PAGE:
Steak – To get a great steak out in the woods, you’ll want to start off with a good cut of meat: a 1 1/2 inch thick rib-eye or strip steak. (FYI, I talked a little more thoroughly about this topic in a Game and Fish Magazine “Backyard Ready” story I did recently, so check out GameandFishMag.com, if you’re interested.)
Next, keep the steaks in a waterproof baggie that will allow them to stay dry and cold in a cooler until it’s time to cook. While some backyard chefs bring a steak to room temperature before cooking, most prefer to keep the slab of meat quite cold until cooking, something that allows for the searing necessary to come up with a juicy, caramelized, golden brown crust that is similar to the one you’ll get in a fine steakhouse.
When you have a good campfire reduced down to a bed of glowing coals – complete with some mesquite wood pieces for an authentic Texas flavor – put your grill grate over the fire. When that’s ready, season the steak with a dry rub, something easy to use like Hi Mountain Seasoning’s Western Style Steak Rub or a Traeger seasoning mix like their Beef Rub (with molasses and chili peppers), and then move the meat to the fire.
Again, the key to a good steak is the seared crust along with not overcooking the meat, so think approximately three to four minutes per side. The goal is to not overcook the meat, instead getting the steak to a desired medium rare level that features a warm, red center.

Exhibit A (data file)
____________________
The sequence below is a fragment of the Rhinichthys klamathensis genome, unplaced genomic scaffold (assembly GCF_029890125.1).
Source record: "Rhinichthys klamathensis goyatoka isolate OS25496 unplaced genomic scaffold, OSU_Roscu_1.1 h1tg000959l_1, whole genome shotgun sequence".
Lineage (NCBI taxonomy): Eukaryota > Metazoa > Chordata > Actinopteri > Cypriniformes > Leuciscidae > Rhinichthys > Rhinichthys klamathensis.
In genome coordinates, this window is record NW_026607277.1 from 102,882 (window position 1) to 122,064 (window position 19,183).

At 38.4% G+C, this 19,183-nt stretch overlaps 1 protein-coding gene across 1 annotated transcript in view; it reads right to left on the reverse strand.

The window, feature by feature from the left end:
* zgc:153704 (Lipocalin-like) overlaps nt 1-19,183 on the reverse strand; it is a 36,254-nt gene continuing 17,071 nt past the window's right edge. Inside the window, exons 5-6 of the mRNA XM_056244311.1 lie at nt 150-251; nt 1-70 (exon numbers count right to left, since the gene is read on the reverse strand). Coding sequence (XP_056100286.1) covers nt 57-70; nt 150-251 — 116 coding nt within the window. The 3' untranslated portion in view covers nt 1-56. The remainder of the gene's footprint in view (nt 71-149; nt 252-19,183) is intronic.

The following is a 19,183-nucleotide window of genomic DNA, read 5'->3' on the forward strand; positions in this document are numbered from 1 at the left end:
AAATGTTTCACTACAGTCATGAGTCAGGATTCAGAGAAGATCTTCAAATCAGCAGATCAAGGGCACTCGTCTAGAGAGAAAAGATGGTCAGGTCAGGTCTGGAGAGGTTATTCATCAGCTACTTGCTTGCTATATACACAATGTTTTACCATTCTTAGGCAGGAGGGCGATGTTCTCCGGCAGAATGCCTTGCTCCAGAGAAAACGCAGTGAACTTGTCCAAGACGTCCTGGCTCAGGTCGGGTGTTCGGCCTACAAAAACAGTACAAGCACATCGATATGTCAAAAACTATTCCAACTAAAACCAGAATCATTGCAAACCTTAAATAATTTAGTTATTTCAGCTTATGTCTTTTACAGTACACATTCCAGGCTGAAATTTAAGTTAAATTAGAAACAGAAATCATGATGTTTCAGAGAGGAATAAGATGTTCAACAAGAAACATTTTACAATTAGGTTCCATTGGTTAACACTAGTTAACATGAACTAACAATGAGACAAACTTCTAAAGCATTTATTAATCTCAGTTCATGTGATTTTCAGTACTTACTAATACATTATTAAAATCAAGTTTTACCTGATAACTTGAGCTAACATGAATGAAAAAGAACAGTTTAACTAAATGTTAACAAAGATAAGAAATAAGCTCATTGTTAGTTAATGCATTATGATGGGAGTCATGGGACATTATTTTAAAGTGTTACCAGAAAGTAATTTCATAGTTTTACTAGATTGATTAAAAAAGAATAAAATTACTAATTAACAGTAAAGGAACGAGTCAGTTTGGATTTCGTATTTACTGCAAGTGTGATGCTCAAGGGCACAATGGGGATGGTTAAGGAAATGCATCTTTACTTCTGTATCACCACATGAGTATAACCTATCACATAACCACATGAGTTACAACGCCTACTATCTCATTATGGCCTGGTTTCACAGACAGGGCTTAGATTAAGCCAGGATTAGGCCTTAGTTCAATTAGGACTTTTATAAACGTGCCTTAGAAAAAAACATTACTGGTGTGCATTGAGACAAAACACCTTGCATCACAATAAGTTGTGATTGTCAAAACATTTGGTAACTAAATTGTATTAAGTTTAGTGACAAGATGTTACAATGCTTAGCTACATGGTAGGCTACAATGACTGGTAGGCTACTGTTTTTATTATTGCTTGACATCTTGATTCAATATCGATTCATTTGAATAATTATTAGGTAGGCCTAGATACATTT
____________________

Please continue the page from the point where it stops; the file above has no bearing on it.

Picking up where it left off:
When the meat is finished cooking (the USDA recommends an internal temperature of 145 degrees and a rest time of three minutes), use tongs to move the steak to a cooler spot on the grill grate where you’ll allow the meat to rest for around four to five minutes. If so desired, add some herbed butter to the top of the steak at this point, allowing it to melt down before the meat is sliced, eaten and enjoyed as one of the best meals possible on this side of heaven.
Chicken – For a memorable chicken dinner around the campfire, try this recipe that combines chicken breasts (chicken legs and thighs can also be used), some vegetables (sliced carrots, sliced onions, small chunks of potatoes, corn on the cob, etc. ) and some sprinkled seasoning from a mix like Fiesta Fajita Seasoning.
After assembling your ingredients, take a couple of large pieces of aluminum foil and lay them across one another in a standard cross shape.
Next, lay your chicken pieces and vegetable cuts down onto the foil where you’ll sprinkle them with your preferred seasoning. Then pull the foil up and close it all off, forming a small packet that has some sort of small vent hole that allows for escaping steam.
Finally, put the packet onto the grill grate over the fire’s heat, grilling for approximately 35-45 minutes until the chicken is tender and cooked to its proper internal temperature (Note: the USDA’s website says to cook all poultry to a minimum safe internal temperature of 165 ° F).
When the chicken is properly cooked, remove the packet from the heat, allow it to cool down just a bit, and then open carefully.
Following that, all that’s left to do is to pour a tall glass of iced tea, sit back and enjoy a scrumptious campfire meal.
All the while as you and your family enjoy a stunning late June evening sunset view best found at our beautiful Lake Texoma.